The only observed relationship of time to space is a reciprocal relation, in the equation of motion. However, it seems absurd to think of space, defined as a set of points satisfying the postulates of geometry, as the inverse of time. Only when we view the observed increase of time, as the 0D inverse of the observed increase of 3D space, does it begin to make sense: The expanding universe is an expanding set of four-dimensional spacetime coordinates, just as Einstein conceived it, but this also may be its initial condition.

The following essay puts forward an academic conception of the here-and-now or “present moment.” It is then identified as coincident to both our subjective moments and Nature. We then use this conjecture to construct a scientific and objective world-view, based on our human biology, to answer the question “what is reality?”

We have recently introduced a consistent way of defining time relationally in general relativity. When quantum mechanics is formulated in terms of this new notion of time the resolution of the em measurement problem can be implemented via decoherence without the usual pitfalls. The resulting theory has the same experimental results of ordinary quantum mechanics, but every time an event is produced or a measurement happens two alternatives are possible: a) the state collapses; b) the system evolves without changing the state.

This essay takes the idea of time as a relation of distance and velocity. Then it shows how an observer traveling at a relative velocity measures the same velocity for objects that assume they are at rest, using geometry to find the affects of relativity. Then formulates a proof that v’=v so that the affects of time dilation and length contraction do not interfere with a body in motion so that Newton’s Second Law of Motion holds true without time being a force acting on a body in motion.

Posted by: John Baez on October 14, 2008 9:10 PM | Permalink | Reply to this

Re: The Nature of Time

In general, to everybody who has serious stuff to offer:

in my humble opinion currently at FQXi they tend to have more resources to offer than there are worthwhile submissions. Serious researchers should take that as an opportunity…

Posted by: Urs Schreiber on October 14, 2008 10:48 PM | Permalink | Reply to this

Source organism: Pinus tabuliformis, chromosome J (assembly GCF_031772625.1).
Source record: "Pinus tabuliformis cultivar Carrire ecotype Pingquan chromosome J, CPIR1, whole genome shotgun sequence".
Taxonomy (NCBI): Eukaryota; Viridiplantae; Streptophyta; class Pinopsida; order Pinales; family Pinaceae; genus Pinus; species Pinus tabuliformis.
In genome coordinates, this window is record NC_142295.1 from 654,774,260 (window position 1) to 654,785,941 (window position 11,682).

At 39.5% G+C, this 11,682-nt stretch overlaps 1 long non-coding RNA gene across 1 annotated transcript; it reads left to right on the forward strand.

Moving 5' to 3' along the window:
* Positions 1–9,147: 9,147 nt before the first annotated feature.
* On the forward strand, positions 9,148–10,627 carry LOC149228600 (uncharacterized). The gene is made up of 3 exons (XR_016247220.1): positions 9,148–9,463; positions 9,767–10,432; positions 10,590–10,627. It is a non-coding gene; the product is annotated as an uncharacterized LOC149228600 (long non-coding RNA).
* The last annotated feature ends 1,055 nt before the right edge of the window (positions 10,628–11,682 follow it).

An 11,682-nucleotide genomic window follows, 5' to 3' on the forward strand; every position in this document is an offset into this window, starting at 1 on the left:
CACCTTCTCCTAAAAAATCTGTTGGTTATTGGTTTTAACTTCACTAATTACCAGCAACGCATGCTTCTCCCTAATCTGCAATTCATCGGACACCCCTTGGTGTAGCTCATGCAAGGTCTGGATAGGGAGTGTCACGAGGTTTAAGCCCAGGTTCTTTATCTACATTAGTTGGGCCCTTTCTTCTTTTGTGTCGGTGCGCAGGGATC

Re: The Nature of Time

Fortunately, even us non serious researchers have an opportunity to participate in this essay contest.

Posted by: Kea on October 15, 2008 1:37 AM | Permalink | Reply to this

Re: The Nature of Time

I am again and again astonished how blind these people calling themselves serious researchers are to the deepest problems of recent day physics. The text written by these “serious” researchers about time or other profound problems is typically boring repetition of what was believed to be known already century ago.

I know that these people are not idiots as individuals: perhaps kind of institutional stupidity is in question.

Posted by: Matti Pitkänen on October 16, 2008 8:33 AM | Permalink | Reply to this

Re: The Nature of Time

Final submissions are in and voting proper has begun.

If you didn’t like the look of the entries six weeks ago have another look now. There have been many more submissions including some “serious” stuff from the likes of Sean Carol, Julian Barbour, George Ellis, David Finklestein, Dean Rickles, David Hestenes, Paul Halpern etc.

Of course all of us authors will look forward to being judged on equal footing according to the scientific merit of our essays - or will the voting be like at the Eurovision song contest? We will see.

Coincidently for UK residents there is a Horizon program about Time on BBC2 tonight.

Posted by: PhilG on December 2, 2008 5:47 PM | Permalink | Reply to this

Re: The Nature of Time

I found Carlo Rovelli essay lucid and brilliant as usual. However, I hit on this little text by Lee Smolin for Edge, http://www.edge.org/q2009/q09_9.html#smolin and I’m puzzled by the certainty of his sudden switch to a ‘new’ presentist and time realist viewpoint. These classical, newtonian ideas are coming back like a boomerang from some new theory? I would be grateful if anyone may offer an expert comment on this.

Posted by: Gianluca on January 5, 2009 1:46 AM | Permalink | Reply to this